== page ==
Tuesday, September 21, 2010

Basic obedience for agility dogs....

One of the most frequently asked questions about agility (usually immediately following the words "my dog could NEVER do THAT!") is "How do I get started?" My answer generally is something to the effect of "a basic obedience class". Which is followed by: Why does my dog HAVE TO take obedience in order to play agility? They're two different things right?

Teller showing off some fancy heel-work earlier this summer.
Not too shabby for an agility dawg eh?
Photo Credit: Colby Images
Well, yes and no. First of all your dog doesn't HAVE to take an obedience class - that's not to say that some instructors won't require a basic class - or demonstration of some basic manners and behaviors - but it IS to say that if your dog doesn't have several key behaviors you're not going to have as much fun in agility class as you probably could. Odds are pretty good that if you're in a group class and we're spending much of your turn on the floor or field working on "puppy come" that you aren't going to get a lot of time on the agility equipment during class. Obedience doesn't mean "AKC Obedience" - you don't need a precise heel position - but your dog does have to sit when you ask them to...

All of the cool kids are obedient. If you spent some time at an agility trial (any venue), you'll see an awful lot of training going on outside the ring - probably as much so with the excellent level dogs as the beginner dogs. Lots of stay/wait work,  fast sits, downs, turns, hand touches, recalls, etc. Tune up and tune in. If you watch a bit longer you'll see that those MACH dogs (and nearly MACH dogs) as high drive, fast and flamboyant as they are in the agility ring are probably some of the most obedient dogs you'll ever meet outside of the rings. The quality of being obedient (if taught correctly) does not diminish your dog's intrinsic "Joie de Vivre" but it will set you up for success later.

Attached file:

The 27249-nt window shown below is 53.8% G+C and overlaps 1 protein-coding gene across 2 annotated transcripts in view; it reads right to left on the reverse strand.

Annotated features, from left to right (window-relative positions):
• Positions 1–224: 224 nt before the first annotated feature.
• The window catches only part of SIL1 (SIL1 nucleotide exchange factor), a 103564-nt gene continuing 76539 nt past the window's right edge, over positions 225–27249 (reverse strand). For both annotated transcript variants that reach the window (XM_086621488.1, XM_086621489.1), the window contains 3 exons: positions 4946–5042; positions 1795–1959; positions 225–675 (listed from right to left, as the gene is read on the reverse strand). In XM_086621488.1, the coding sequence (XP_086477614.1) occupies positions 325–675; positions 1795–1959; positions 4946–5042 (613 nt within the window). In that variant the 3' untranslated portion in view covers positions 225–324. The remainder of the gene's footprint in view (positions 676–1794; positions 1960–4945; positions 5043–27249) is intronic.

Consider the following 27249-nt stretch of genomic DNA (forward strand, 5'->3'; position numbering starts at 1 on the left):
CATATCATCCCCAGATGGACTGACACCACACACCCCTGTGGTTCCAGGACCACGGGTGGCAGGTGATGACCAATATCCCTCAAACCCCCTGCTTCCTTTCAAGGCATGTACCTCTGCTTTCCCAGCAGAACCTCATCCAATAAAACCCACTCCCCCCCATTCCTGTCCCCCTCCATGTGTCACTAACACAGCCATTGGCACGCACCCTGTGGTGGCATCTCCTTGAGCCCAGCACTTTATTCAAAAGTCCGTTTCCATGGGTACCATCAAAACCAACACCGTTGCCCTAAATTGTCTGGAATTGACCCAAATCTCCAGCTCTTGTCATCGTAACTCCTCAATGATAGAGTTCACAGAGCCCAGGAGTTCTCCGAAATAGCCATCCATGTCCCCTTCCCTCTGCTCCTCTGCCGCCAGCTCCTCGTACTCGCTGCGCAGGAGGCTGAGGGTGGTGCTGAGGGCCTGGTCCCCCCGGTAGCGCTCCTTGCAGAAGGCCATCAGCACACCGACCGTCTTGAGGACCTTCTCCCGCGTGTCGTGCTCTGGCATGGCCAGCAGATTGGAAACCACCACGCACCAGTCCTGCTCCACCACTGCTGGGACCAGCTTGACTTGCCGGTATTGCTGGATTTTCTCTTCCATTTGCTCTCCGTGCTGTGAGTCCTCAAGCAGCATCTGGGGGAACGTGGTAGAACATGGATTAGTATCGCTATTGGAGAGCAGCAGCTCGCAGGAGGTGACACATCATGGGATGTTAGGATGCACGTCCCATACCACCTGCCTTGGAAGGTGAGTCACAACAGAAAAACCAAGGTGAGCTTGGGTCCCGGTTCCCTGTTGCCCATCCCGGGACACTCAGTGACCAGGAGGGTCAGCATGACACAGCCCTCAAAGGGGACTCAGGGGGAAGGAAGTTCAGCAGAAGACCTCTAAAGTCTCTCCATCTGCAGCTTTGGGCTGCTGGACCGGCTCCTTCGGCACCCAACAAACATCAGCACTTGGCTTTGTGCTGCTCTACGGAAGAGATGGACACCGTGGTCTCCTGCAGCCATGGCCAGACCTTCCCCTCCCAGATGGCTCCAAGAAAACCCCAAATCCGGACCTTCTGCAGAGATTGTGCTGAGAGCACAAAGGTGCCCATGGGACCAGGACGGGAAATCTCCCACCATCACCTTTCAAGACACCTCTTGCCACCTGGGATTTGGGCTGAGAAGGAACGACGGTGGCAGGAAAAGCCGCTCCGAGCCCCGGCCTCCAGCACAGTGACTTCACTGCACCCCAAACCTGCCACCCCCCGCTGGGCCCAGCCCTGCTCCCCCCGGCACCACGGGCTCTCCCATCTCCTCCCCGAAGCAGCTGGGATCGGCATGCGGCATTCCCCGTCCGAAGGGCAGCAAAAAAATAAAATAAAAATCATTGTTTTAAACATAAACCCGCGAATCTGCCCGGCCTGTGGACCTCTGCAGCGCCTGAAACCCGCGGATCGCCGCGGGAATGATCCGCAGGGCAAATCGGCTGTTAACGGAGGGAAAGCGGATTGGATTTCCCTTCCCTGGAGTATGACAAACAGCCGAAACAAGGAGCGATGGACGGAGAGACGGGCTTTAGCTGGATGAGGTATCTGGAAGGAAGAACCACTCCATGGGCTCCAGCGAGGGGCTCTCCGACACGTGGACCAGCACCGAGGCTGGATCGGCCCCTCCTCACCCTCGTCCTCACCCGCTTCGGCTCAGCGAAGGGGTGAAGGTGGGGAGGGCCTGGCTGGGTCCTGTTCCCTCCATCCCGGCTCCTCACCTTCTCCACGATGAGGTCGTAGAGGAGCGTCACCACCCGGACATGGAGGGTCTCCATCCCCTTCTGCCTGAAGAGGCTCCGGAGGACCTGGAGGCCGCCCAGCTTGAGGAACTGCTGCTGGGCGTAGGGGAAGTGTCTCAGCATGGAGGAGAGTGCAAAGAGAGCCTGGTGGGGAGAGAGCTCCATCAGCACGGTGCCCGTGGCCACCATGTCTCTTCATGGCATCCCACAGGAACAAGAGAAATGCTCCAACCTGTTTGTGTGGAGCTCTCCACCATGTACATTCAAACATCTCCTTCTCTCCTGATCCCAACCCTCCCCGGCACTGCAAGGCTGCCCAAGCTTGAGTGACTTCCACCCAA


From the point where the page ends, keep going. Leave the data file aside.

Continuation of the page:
Zoomies Happen. Yeah, it happens - to all of us at one point or another our dogs lose focus. We've all been there, some days your dog is just going to be off. Even the most honest and reliable seasoned dogs have moments where they're just not able to come out and work on the task at hand - that's what class is for, we'll get through it. We as handlers and trainers need to adapt. Yes, I had planned to work A-Frame reps today, but I really need to figure out how to support that weave entry.